Medicinal Marijuana Cardholders Federal Law Prohibits Firearm Ownership
Medicinal Marijuana Cardholders Federal Law Prohibits Firearm Ownership. That is if you live in the any of the following states: Arizona, Nevada, California, Washington, Oregon, Alaska, Idaho, Montana, Guam and Hawaii. The 9th Circuit recently upheld the District Court of Nevada’s dismissal with prejudice a Nevada Medical Marijuana cardholder’s lawsuit against the ATF The lawsuit challenged the constitutionality of a provisions of federal law that prohibit the users of controlled substances from procuring firearms. Despite the fact a majority of States now allow for recreational or medicinal use of marijuana, its use remains illegal under the Federal Controlled Substance Act.
In September of 2011, the ATF issued an open letter to all Firearm licensees that the gun control act prohibited the sale of firearms to any individual that the licensee knew was in possession of a medical marijuana card. Because the knowledge of the ownership of the card creates reasonable cause to believe that individual uses marijuana a controlled substance.
The Plaintiff challenged the law on the basis that it violated her rights under the 1st, 2nd and 5th amendment (due process and equal protection). The lower Court dismissed the 2nd amendment claim based on the 9th Circuit holding in United States v. Dugan, 657 F.3d 998 . In that case the 9th Circuit held the right to bear arms is not unlimited, and that habitual drug users, like career criminals and mentally ill, more likely will have difficulty exercising self-control, particularly while under the influence of a controlled substance.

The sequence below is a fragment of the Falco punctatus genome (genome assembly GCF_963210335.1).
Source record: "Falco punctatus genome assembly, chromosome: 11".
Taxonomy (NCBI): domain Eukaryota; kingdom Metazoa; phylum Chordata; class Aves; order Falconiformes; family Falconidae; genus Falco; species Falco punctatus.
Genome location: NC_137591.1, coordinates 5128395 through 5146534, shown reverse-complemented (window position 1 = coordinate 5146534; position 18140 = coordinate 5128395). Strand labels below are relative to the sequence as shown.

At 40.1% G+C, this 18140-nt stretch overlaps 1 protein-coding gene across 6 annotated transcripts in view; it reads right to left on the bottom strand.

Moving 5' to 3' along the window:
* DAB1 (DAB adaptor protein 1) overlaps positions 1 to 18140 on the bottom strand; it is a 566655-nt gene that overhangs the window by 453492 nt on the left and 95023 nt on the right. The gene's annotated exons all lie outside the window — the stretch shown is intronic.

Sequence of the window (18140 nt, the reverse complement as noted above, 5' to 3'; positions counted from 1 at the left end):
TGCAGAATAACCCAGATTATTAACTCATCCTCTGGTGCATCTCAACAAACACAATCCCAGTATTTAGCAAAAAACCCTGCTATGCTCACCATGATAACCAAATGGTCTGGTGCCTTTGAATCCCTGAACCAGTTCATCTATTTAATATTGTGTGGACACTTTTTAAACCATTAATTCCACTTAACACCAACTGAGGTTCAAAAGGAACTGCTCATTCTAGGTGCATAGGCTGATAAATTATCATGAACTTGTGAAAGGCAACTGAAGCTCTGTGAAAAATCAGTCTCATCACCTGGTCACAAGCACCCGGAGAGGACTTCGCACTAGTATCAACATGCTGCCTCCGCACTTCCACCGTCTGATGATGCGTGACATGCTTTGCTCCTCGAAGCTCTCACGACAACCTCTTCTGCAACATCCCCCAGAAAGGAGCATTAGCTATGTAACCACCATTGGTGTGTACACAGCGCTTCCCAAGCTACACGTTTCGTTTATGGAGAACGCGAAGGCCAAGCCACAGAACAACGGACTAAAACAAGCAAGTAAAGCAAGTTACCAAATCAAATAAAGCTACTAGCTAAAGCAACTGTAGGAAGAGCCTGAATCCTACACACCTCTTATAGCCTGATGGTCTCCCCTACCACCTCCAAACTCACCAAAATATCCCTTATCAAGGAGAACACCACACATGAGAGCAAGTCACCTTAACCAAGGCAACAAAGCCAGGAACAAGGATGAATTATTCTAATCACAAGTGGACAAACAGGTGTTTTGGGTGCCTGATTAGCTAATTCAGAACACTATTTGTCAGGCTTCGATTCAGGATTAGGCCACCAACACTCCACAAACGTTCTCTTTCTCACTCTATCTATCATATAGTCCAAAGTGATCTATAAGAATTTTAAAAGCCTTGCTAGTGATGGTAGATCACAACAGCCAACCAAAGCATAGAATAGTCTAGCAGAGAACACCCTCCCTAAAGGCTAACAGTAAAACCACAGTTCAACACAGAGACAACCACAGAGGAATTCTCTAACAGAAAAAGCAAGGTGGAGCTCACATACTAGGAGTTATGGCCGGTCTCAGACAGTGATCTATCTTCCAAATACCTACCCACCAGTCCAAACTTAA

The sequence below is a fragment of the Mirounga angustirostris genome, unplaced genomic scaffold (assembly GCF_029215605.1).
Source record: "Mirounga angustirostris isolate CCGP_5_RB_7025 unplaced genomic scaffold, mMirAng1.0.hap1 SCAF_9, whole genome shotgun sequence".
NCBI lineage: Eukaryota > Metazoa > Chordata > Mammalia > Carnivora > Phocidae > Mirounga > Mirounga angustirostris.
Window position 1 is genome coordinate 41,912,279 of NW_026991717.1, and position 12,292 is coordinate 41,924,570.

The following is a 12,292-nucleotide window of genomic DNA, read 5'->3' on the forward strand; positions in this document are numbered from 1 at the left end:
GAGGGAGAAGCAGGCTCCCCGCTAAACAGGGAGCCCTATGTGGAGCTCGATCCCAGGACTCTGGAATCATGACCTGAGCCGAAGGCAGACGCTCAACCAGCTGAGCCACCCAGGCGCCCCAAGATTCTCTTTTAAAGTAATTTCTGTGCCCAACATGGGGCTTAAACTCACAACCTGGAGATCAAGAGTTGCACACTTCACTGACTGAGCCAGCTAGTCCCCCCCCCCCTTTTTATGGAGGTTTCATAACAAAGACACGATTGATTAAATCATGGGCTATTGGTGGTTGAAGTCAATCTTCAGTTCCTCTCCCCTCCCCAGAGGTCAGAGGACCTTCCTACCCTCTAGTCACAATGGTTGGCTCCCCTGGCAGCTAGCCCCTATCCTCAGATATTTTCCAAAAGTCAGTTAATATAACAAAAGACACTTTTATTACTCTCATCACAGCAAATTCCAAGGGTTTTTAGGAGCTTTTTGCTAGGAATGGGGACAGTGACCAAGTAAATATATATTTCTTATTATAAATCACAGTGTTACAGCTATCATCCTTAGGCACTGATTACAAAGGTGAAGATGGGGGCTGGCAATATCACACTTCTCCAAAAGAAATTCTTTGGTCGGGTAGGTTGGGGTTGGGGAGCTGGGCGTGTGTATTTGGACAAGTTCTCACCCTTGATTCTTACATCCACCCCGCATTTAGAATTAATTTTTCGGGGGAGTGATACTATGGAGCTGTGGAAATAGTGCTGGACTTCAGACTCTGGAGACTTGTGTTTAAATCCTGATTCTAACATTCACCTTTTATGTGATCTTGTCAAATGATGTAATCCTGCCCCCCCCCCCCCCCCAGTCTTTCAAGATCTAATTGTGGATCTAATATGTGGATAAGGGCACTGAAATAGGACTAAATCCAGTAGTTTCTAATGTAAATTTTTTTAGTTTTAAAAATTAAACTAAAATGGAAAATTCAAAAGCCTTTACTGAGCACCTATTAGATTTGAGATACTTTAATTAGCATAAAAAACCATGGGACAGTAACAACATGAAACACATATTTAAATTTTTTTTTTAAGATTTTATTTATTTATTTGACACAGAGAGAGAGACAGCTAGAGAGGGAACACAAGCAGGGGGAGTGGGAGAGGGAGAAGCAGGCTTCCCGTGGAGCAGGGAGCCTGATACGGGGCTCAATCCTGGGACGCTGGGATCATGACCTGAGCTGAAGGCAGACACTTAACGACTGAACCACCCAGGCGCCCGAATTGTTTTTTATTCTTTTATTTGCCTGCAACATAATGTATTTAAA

The Court rejected her first amendment arguments because she failed to allege facts that (1) possession of the card did not convey a particular message in support of the legalization of marijuana and (2) that her possession of the card would not be viewed as others as a support for the legalization of marijuana.
Whether the Plaintiff will seek review of her case from the United States Supreme Court is to be determined. Regardless it is not likely that the Supreme Court will overturn this decision. The reality is as long as federal law prohibits marijuana’s use and possession, this holding will stand